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    • Replies: @Anonymous
    Fred attended the 国语日报 (Guoyu Ribao) or "National Language Daily" newspaper’s adjunct Chinese language school, one of three popular centers for foreigners in Taipei in the 1960s to learn Mandarin. It emphasized romanization as a bridge to conversation and literacy; instruction in the Chinese characters came later.

    Without getting into details, the ‘60s was REALLY a good time for unmarried western guys to be in Taiwan. Fred intimates as much. ‘70s and ‘80s also had their charm.

    The arguments for East Asian creativity in the sciences generally miss the boat by not distinguishing between the radical creativity idealized in the West (“inter-domain,” inductive) and the creativity that accounts for the bulk of science done everywhere (“intra-domain,” deductive). East Asians are very good at the second, not so good at the first. Speculation abounds as to why, but the facts are not in dispute, especially among East Asians.

    Fred’s message that East Asians are a decent lot and like us in most respects is spot on. Try as I might, I just can’t feel much difference, and the differences I do perceive are complementary.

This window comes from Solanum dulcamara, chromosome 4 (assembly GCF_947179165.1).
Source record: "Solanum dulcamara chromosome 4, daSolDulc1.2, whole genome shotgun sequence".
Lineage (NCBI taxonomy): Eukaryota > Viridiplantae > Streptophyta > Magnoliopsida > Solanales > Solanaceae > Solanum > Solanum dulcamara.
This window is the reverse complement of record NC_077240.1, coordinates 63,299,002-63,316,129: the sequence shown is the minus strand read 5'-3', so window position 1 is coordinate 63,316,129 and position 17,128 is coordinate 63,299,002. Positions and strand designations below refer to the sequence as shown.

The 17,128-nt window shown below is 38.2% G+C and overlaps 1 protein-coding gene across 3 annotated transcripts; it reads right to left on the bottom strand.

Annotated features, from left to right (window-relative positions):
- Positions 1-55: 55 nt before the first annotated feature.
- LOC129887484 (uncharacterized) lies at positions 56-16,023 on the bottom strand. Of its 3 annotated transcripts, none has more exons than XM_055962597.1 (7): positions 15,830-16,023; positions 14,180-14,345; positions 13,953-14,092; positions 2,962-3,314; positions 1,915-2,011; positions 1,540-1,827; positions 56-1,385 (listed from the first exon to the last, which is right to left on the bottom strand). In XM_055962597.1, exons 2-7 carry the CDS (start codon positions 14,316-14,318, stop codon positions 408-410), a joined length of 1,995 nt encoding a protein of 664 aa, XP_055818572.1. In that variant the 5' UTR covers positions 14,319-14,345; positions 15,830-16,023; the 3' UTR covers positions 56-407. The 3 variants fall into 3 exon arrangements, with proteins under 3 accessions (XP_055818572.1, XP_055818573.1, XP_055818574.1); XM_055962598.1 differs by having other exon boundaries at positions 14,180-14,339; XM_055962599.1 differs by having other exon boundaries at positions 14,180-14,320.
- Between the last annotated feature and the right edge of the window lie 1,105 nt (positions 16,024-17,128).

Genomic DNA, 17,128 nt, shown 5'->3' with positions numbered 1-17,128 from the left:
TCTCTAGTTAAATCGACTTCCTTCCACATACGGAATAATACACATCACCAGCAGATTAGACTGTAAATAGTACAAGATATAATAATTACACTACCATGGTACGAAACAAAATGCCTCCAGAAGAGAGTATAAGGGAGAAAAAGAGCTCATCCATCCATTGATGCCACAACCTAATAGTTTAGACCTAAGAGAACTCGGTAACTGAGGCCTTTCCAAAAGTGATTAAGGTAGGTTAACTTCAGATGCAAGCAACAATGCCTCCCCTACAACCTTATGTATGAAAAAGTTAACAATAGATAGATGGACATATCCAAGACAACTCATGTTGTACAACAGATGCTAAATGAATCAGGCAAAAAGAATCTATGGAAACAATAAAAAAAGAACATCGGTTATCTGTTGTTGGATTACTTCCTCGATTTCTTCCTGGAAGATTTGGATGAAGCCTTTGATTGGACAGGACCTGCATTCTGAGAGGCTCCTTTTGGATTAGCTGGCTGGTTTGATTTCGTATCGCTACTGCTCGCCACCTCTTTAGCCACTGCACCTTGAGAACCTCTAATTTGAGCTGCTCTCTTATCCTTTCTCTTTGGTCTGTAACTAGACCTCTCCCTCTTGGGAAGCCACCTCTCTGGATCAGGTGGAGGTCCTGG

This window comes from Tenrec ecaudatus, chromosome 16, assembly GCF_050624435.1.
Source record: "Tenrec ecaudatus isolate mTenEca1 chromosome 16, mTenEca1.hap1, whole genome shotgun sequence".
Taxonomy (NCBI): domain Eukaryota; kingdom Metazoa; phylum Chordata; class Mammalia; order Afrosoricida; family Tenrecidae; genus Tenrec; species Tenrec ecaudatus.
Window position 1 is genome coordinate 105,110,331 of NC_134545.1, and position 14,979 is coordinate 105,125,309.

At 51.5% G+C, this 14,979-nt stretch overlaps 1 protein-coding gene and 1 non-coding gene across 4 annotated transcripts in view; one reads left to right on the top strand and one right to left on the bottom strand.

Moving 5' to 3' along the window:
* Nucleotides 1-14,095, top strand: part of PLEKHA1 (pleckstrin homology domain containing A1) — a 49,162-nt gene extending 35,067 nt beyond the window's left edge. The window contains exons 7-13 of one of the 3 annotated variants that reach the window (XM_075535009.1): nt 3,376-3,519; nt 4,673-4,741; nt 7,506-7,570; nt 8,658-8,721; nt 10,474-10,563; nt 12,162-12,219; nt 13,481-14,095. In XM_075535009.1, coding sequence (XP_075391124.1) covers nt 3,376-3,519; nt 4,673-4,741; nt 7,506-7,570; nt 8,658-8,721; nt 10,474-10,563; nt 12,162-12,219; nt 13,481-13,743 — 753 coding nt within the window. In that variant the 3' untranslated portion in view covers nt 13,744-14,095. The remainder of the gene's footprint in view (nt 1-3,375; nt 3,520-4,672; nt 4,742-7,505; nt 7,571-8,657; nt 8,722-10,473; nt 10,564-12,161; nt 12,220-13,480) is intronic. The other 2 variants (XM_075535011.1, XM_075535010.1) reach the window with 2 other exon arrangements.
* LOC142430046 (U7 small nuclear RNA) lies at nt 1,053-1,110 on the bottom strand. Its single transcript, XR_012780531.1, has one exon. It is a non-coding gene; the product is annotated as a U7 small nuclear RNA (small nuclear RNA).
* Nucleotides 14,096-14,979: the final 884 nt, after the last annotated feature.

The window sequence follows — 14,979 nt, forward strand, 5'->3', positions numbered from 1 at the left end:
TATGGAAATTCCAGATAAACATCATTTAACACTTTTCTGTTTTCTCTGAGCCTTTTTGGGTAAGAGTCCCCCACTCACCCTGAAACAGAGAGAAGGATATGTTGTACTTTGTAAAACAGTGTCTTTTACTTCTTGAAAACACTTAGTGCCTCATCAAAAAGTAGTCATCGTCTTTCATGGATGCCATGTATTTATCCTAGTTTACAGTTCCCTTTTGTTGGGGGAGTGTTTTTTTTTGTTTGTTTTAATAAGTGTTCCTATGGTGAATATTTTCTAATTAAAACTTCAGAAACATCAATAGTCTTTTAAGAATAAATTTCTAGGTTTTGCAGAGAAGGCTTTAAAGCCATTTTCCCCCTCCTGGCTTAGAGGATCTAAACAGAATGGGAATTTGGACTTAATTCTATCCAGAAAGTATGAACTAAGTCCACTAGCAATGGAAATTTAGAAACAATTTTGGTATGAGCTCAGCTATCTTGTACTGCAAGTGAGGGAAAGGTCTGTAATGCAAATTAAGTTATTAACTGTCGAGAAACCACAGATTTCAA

This from a guy whose alt right pedigree is impeccable. Just saying.
  32. Enjoyable piece.

    I loved the language, the characters that seemed almost of dance on the page in old, old documents in the national museum, which was filled with wonderful works of art saved from the communists when Chiang fled to the island. I couldn’t begin to read them, of course. However, modern Chinese is remarkably easy provided you don’t want to read or write it, having none of the complexities of tense, mood, or person of, say, Spanish. By dint of pathological application, I ended able to communicate reasonably and grind my way through a pulp novel with lots of help from the dictionary–using which was an adventure unto itself.

    I agree with this impression. Once you get a feel for tones everyday speech becomes surprisingly easy despite its somewhat alien quality.

    Among racial sites on the web today one frequently sees the assertion that Asians can copy but not invent. Maybe. There is a chain of thought that begins with “Screwed up like a Chinese fire drill,” then “Well, they can make pencils and toys,” (“Made in Japan,” remember?), then “OK they can make easy things like washing machines,” then “Well, yes, they can assemble iPads, but can’t create anything.” Then it turns out, as it has turned out, that they are designing world-class supercomputers all of their own, oops, heh.

    On the one hand, the condescension sounds like wishful thinking. On the other, in painting for example, there is more creativity between the Impressionists and Klimt than in centuries of Chinese painting, which usually consisted of making copies of past masters. We had better hope.